A San Antonio, Texas-based law firm said it will file suit in federal court
in the western district of Texas next week on behalf of military personnel who claim
they requested absentee ballots for local and national elections but did not receive them.
According to Mathew Finch, an attorney with the firm Campbell & Jones, the
suit is aimed at “protecting [military members'] fundamental right to vote.”
“It is our position that denial of the right to vote constitutes not only a
violation of one’s fundamental constitutional rights, but taxation without
representation,” Finch said in a statement. “Our clients can be made whole
by flying their ballots to them immediately so that their voices may be
heard,” action that would form the basis for “injunctive relief.”
Or, Finch said, members would settle for “pecuniary relief in the form of
their not having to pay taxes for their period of disenfranchisement from
the voting process, which would amount to four years” — or the period of
time before the next presidential election.
“Since we’re filing this Monday,” Finch said, “we need any other military
members experiencing the same problem to
contact us immediately.”
Finch, who said his firm will be handling the suit pro bono, said the cost of the case “could be extremely high since it will likely go all the way to the U.S. Supreme Court.” The firm is asking for donations to help cover litigation costs.
At issue is a series of complaints made by military personnel — some overseas and others stationed stateside — who have said they requested absentee ballots but never received them.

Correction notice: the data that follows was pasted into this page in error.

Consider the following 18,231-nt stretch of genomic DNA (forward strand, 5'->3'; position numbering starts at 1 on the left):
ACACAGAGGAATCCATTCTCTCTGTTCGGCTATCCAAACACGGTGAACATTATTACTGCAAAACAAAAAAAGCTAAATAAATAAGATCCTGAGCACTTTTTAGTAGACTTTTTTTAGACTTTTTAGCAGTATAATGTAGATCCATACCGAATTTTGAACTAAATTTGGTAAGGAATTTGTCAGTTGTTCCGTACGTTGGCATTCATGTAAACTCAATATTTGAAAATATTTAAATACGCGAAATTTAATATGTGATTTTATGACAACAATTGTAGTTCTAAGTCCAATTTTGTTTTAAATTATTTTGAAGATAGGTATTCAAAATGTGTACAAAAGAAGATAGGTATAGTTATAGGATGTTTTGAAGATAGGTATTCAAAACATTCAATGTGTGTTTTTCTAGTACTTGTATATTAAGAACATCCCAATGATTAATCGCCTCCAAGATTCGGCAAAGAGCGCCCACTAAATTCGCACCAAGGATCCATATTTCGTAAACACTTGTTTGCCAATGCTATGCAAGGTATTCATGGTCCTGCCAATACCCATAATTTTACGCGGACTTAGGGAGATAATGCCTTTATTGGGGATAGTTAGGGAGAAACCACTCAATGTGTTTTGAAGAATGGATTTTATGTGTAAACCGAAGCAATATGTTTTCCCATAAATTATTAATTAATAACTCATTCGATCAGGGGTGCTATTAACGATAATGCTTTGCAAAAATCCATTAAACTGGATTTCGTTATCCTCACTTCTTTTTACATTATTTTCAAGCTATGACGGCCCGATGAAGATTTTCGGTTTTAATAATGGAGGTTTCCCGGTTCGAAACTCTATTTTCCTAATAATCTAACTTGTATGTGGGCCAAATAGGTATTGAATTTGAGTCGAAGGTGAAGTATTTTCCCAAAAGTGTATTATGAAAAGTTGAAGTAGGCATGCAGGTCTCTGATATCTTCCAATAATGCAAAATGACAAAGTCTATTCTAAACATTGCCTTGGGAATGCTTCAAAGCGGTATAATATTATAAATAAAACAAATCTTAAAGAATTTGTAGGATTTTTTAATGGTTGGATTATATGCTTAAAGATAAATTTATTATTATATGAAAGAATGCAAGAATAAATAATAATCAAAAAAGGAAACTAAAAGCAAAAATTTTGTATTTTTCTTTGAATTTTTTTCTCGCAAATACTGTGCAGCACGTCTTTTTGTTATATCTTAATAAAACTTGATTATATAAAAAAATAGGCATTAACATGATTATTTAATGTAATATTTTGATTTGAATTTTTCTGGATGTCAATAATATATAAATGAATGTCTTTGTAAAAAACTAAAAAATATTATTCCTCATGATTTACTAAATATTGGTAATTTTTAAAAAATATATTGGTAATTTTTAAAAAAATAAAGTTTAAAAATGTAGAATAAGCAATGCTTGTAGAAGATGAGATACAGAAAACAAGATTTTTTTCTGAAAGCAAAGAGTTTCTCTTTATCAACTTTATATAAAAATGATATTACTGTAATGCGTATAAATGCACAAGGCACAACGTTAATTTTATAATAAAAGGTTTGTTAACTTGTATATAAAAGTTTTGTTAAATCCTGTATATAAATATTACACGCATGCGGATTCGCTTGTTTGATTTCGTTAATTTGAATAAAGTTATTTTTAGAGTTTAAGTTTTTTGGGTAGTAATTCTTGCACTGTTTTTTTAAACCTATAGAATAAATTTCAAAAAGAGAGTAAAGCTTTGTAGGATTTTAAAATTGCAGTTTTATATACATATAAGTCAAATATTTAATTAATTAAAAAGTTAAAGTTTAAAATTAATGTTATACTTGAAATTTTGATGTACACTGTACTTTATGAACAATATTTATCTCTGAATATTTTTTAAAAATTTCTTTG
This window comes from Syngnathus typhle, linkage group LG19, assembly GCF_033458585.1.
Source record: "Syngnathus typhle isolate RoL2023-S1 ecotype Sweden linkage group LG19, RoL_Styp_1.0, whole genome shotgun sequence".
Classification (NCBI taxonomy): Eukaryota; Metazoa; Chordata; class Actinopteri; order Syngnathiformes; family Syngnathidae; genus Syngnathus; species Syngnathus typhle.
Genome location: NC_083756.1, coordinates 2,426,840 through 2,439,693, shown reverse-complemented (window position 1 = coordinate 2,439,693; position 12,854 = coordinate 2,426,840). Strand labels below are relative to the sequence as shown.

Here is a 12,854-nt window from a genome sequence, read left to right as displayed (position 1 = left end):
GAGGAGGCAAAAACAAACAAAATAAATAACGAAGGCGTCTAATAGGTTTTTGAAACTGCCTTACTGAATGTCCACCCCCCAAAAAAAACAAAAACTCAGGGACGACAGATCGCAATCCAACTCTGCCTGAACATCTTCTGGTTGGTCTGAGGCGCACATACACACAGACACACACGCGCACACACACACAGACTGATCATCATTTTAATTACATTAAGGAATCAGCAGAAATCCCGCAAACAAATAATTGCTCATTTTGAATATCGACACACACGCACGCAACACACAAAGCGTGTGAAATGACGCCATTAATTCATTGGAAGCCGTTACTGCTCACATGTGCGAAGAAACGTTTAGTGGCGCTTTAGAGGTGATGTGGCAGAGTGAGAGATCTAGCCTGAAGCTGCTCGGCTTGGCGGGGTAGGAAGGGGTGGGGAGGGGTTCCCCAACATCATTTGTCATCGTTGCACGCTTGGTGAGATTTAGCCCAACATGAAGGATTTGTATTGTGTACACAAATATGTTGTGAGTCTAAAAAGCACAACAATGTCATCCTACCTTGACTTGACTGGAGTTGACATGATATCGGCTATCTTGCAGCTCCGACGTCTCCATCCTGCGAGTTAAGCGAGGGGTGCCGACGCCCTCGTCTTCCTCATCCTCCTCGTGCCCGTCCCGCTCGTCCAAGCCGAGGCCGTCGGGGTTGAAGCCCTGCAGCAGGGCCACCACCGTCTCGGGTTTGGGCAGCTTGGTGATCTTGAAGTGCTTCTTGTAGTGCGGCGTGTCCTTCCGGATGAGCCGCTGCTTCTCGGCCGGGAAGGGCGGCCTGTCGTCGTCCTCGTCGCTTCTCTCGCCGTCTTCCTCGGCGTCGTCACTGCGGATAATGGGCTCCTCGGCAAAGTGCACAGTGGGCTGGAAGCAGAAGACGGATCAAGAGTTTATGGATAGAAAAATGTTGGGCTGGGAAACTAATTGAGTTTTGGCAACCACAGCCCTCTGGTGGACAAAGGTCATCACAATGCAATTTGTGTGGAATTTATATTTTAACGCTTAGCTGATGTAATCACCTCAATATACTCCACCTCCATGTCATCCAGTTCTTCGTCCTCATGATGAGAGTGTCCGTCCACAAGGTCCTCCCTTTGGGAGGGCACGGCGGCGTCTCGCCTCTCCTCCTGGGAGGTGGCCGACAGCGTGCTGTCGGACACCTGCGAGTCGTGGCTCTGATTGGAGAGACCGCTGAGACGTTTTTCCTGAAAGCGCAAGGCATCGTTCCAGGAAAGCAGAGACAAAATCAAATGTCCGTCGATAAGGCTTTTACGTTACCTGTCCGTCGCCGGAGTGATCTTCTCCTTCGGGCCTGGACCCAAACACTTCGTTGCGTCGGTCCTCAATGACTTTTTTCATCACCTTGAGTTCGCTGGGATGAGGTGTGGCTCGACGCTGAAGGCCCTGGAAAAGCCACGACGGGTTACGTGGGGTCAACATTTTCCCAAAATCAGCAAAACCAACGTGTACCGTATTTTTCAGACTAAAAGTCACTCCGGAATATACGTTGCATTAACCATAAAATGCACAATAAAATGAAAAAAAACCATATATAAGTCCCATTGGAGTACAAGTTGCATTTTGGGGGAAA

WorldNetDaily broke this
story on Nov. 4.
Most affected military personnel have pointedly maintained that they followed standard procedure in requesting the ballots themselves and many added that this year’s presidential election was the first time they had not received ballots in time.
Some have complained, however, that they never received them at all — which is the focus of Finch’s suit.
The firm said any parties to the suit must
fax a notarized statement attesting to the fact that they applied for ballots “through the appropriate channel and did not receive the ballot in time to vote or did not receive it at all,” the statement said.
“Also, if any orderly room records annotating service members’ requests for ballots exist,” Finch said, “we could use copies of those — or sworn affidavits from the appropriate supervisor.”
The Pentagon has denied any culpability in delayed or missing military personnel absentee ballots, though officials have acknowledged that at some point in transit, the military is responsible for actually delivering ballots — and other mail — to overseas personnel stationed on land and at sea.